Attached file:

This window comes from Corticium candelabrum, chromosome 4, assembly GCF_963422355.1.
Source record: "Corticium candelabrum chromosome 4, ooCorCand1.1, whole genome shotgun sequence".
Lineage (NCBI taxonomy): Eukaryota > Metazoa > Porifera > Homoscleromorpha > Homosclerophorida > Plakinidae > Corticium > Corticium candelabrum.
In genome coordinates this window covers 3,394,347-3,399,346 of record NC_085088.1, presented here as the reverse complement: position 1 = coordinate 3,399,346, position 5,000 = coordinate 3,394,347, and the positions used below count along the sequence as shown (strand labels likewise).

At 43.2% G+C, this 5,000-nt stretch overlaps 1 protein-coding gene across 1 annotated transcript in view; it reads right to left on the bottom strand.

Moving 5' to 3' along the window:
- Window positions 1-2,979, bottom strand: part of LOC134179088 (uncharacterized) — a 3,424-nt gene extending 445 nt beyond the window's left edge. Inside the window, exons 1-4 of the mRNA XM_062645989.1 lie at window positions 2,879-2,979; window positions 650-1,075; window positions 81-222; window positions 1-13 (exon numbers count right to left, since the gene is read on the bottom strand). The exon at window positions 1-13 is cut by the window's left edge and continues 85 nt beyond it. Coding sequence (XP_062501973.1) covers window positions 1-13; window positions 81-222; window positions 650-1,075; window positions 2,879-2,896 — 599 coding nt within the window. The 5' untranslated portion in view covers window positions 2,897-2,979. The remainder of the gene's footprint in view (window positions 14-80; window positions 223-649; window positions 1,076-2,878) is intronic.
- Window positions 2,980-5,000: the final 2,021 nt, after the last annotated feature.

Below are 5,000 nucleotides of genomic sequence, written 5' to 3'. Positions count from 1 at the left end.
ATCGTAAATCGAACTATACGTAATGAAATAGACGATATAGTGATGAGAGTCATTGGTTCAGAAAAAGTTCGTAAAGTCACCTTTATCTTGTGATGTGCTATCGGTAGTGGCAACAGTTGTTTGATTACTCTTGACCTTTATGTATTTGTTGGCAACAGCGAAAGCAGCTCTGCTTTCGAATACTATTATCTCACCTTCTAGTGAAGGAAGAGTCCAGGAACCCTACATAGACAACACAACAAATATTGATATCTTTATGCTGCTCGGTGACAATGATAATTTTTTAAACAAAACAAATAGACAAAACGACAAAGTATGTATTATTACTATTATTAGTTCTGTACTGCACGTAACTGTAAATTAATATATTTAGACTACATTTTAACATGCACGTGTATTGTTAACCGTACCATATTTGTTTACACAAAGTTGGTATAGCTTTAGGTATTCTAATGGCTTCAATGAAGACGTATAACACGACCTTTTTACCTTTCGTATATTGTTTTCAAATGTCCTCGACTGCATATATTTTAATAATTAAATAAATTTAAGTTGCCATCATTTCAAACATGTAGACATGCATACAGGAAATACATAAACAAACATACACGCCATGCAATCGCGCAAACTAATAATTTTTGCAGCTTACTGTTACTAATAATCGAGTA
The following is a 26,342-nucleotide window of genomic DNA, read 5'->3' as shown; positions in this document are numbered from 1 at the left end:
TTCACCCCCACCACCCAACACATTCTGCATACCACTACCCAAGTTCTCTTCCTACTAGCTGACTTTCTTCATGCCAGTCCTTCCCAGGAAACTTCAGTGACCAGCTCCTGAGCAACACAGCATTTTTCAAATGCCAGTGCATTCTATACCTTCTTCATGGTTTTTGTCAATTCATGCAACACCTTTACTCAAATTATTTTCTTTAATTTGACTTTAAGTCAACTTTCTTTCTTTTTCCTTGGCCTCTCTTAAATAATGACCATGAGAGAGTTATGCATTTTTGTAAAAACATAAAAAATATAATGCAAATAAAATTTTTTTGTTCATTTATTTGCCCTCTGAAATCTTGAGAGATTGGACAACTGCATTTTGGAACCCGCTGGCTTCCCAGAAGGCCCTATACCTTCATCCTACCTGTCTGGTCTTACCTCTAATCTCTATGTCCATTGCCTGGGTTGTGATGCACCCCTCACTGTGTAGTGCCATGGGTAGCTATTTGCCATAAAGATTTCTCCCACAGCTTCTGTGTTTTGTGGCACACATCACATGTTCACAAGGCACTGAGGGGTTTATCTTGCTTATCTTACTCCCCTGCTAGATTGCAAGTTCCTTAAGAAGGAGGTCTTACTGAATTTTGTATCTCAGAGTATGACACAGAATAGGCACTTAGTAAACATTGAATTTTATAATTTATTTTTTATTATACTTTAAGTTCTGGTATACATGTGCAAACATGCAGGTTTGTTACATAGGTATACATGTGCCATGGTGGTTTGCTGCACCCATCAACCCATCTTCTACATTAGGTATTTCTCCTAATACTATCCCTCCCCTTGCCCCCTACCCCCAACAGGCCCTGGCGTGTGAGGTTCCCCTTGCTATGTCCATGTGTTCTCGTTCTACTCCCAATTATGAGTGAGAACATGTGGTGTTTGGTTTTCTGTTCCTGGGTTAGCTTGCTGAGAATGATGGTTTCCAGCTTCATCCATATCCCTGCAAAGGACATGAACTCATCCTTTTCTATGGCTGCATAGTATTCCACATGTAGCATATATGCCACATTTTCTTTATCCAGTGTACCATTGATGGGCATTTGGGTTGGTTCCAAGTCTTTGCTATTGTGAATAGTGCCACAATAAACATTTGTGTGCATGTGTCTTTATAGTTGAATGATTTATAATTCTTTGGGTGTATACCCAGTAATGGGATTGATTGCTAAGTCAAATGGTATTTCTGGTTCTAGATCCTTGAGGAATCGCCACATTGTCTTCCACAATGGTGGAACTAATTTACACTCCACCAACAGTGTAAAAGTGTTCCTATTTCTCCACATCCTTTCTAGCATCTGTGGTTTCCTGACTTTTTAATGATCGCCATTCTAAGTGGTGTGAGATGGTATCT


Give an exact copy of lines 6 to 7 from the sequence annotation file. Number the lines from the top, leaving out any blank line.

Moving 5' to 3' along the window:
- Window positions 1-2,979, bottom strand: part of LOC134179088 (uncharacterized) — a 3,424-nt gene extending 445 nt beyond the window's left edge. Inside the window, exons 1-4 of the mRNA XM_062645989.1 lie at window positions 2,879-2,979; window positions 650-1,075; window positions 81-222; window positions 1-13 (exon numbers count right to left, since the gene is read on the bottom strand). The exon at window positions 1-13 is cut by the window's left edge and continues 85 nt beyond it. Coding sequence (XP_062501973.1) covers window positions 1-13; window positions 81-222; window positions 650-1,075; window positions 2,879-2,896 — 599 coding nt within the window. The 5' untranslated portion in view covers window positions 2,897-2,979. The remainder of the gene's footprint in view (window positions 14-80; window positions 223-649; window positions 1,076-2,878) is intronic.